May 2019

Bio-Synthesis Newsletter - May 2019

Circular RNA and Innate Immunity

cirDNATo avid infectious agents and pathogens, mammals and insects have evolved an immune system able to control and eliminate pathogens. In mammals, including humans, the innate immune system is the first line of defense against invading pathogens. However, it is not at all clear how the innate immune system differentiates between self and non-self in terms of species-specific molecular patterns.Recent studiesindicate that non-self RNAs may be detected as naked RNAs possessing secondary and tertiary structures such as circular RNA . In vivo, eukaryotic RNAs are found to be less structured because of the presence of helicases and m6A epigenetic modificationsunfolding RNAs.
The human RNA-activated protein kinase, a dsRNA binding protein, recognizes viral and bacterial pathogens by binding to their RNA, is now known as an essential sensor in the innate immune response. Protein kinase R (PKR) is a major regulator of central cellular processes including mRNA translation, transcriptional control, the regulation of apoptosis, and cell proliferation.PKR was first identified as a cellular protector against viral infections. When activated, PKR phosphorylates the eukaryotic initiation factor eIF2α resulting inthe termination of translation.
The study of innate immune system involves the design of RNAs, PCR primers, hemiduplex templates, RNA preparation and purification, protein expression and purification, PKR activation assays, structure mapping, PKR footprinting, and RNA sequencing. As a side note: Circular caged oligonucleotides containing modified nucleotides such as bridged nucleic acids as well as morpholinos allow manipulation of gene expression in cells which maybe an additional avenue for the study of the innate immune system.

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Autism and vasopressin

VasopressinAutism, or autistic spectrum disorder (ASD), is a developmental disorder of variable severity characterized by difficulty in social interaction and communication as well as by restricted or repetitive patterns of thought and behavior. People with autism tend to have low levels of vasopressin in their cerebrospinal fluid. Presently, there are no medications for the treatment of these social behavior deficits. However, preclinical research suggests that the neuropeptide arginine vasopressin may offer a possible treatment for ASD.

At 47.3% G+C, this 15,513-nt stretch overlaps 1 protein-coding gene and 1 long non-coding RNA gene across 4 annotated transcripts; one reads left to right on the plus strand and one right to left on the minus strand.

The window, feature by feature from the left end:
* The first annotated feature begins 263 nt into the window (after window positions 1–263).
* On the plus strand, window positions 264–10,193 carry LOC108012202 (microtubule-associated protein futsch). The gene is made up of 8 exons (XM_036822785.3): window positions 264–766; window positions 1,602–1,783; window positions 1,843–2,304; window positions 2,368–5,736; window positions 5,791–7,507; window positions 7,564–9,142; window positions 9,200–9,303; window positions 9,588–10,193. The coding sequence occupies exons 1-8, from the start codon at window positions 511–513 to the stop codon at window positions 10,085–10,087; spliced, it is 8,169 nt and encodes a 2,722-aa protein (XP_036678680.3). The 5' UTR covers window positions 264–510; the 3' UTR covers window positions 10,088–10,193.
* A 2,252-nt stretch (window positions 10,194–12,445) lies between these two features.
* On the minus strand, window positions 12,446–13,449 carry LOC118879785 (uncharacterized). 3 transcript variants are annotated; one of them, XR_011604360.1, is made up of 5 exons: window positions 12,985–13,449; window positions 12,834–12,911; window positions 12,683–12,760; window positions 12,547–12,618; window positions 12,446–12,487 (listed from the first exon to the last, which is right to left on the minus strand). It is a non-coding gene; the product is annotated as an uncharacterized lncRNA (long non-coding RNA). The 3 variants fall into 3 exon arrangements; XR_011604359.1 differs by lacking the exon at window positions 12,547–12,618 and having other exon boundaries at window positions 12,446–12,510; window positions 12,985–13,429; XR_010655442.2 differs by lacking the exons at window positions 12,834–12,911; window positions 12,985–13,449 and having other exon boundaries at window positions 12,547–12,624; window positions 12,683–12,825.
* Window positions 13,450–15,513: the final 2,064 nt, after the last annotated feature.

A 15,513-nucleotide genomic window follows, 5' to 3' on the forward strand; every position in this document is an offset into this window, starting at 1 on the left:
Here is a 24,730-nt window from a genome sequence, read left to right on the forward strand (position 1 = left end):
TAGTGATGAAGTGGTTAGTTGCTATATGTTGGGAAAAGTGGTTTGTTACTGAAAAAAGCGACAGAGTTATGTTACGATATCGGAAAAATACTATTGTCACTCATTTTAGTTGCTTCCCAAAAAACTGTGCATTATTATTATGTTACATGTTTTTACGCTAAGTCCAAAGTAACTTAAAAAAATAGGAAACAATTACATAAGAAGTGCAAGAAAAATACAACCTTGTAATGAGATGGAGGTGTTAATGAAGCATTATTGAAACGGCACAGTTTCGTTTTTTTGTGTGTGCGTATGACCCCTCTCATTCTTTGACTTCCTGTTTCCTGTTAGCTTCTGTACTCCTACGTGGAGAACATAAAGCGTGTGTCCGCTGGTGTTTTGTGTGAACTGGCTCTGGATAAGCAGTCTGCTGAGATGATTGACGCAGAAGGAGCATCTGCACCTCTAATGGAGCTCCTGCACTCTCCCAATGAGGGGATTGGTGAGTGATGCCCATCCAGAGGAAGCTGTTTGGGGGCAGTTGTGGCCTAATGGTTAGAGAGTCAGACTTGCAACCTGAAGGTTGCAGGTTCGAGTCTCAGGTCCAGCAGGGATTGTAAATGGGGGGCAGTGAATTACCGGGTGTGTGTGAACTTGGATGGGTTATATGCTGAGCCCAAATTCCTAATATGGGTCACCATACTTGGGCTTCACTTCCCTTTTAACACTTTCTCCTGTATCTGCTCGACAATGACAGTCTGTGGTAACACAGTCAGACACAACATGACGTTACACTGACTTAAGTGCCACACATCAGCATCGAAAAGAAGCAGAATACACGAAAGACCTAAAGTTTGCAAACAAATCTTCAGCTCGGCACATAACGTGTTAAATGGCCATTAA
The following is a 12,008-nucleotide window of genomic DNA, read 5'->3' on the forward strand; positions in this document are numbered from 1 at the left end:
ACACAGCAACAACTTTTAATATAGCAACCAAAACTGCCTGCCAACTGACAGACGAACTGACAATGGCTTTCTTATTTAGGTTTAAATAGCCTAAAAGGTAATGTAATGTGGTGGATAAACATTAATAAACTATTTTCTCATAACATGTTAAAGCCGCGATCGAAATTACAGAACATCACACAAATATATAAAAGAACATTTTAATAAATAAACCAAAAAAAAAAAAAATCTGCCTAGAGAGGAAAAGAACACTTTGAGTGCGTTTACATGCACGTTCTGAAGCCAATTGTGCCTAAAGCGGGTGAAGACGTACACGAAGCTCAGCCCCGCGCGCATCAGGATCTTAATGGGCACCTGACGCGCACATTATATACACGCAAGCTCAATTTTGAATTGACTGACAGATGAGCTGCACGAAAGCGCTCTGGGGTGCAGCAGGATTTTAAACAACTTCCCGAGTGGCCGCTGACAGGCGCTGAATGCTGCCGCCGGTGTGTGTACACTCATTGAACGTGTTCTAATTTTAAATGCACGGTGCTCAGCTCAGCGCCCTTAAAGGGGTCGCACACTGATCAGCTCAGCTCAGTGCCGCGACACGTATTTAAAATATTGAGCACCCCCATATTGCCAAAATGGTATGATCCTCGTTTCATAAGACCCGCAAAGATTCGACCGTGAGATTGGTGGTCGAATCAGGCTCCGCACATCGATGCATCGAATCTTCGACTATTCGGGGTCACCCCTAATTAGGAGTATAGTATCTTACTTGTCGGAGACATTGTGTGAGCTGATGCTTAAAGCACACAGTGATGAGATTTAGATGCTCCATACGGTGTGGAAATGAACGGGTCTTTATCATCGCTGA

The nine-amino-acid hormone vasopressin is synthesized in the brain and has many functions in the human body. To find out if vasopressin is useful for the treatment of ASD, Parker et al. in 2019 tested the efficacy and tolerability of a 4-week intranasal arginine vasopressin daily treatment in 30 children with ASD. In this study , mostly boys ages 6 to 12, were treated for four weeks with nasally delivered vasopressin. This way of delivery is thought to improve the chances of the hormone getting into the brain. Their preliminary findings suggest that arginine vasopressin delivered through the nasal cavity has the potential for treating social impairments in children with this disorder.

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Errors in next-generation sequencing

SSUnfortunately, next-generation sequencing (NGS) based deep-sequencing is not free of errors. Errors introduced during sequencing when they occur at the single nucleotide level can lead to misinterpretation of mutation rates, for example, when used for the detection of mutation rates in cancer tissue. Errors in NGS can occur at various steps during the current NGS workflows.
Sample handling, library preparation, PCR enrichment, as well as the process of sequencing itself, has the potential to introduce errors. Therefore, Ma et al. recently used the current NGS technology to evaluate the distribution of read-specific sequencing errors systematically. The research group discovered that the substitution error rate could be computationally suppressed 10−5 to 10−4, or 10- to 100-fold lower than generally considered achievable (10−3) in the current literature. The substitution errors attributable to sample handling, library preparation, enrichment PCR, and sequencing by using multiple deep sequencing datasets were quantified. The observed error rates differed by nucleotide substitution types, ranging from 10−5 for A>C/T>G, C>A/G>T, and C>G/G>C changes to 10−4 for A>G/T>C changes. C>T/G>A errors exhibit strong sequence context dependency. However, sample-specific effects dominate elevated C>A/G>T errors, and target-enrichment PCR led to ~ 6-fold increase of overall error rate. Luckily, more than 70% of hotspot variants can be detected at a 0.1 ~ 0.01% frequency with the current NGS technology by applying in silico error suppression. To conclude, further improvements in NGS analysis are needed to enhance the precision of deep sequencing and to minimize errors in sequence read-outs.

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CRISPR-based nucleotide editor randomly changes RNA

Crispr CasRecently Huang et al. combined SpCas9-NG with ABEmax to generate a new base editor called ABEmax-NG and demonstrated that ABEmax-NG performed precise A•T to G•C conversion and also coveredmore splicing sites. However, this CRISPR-based gene editing is not as precise as originally thought.
Recently scientist observed thatthe base editor designed to modify specific adenosines out of DNA also randomly modifies adenosines in RNA. However, it is not clear yet if this causes any biological effects since the turnover of RNA in cell is very high. To avoid off-target editing, the base editor may need to be redesigned.

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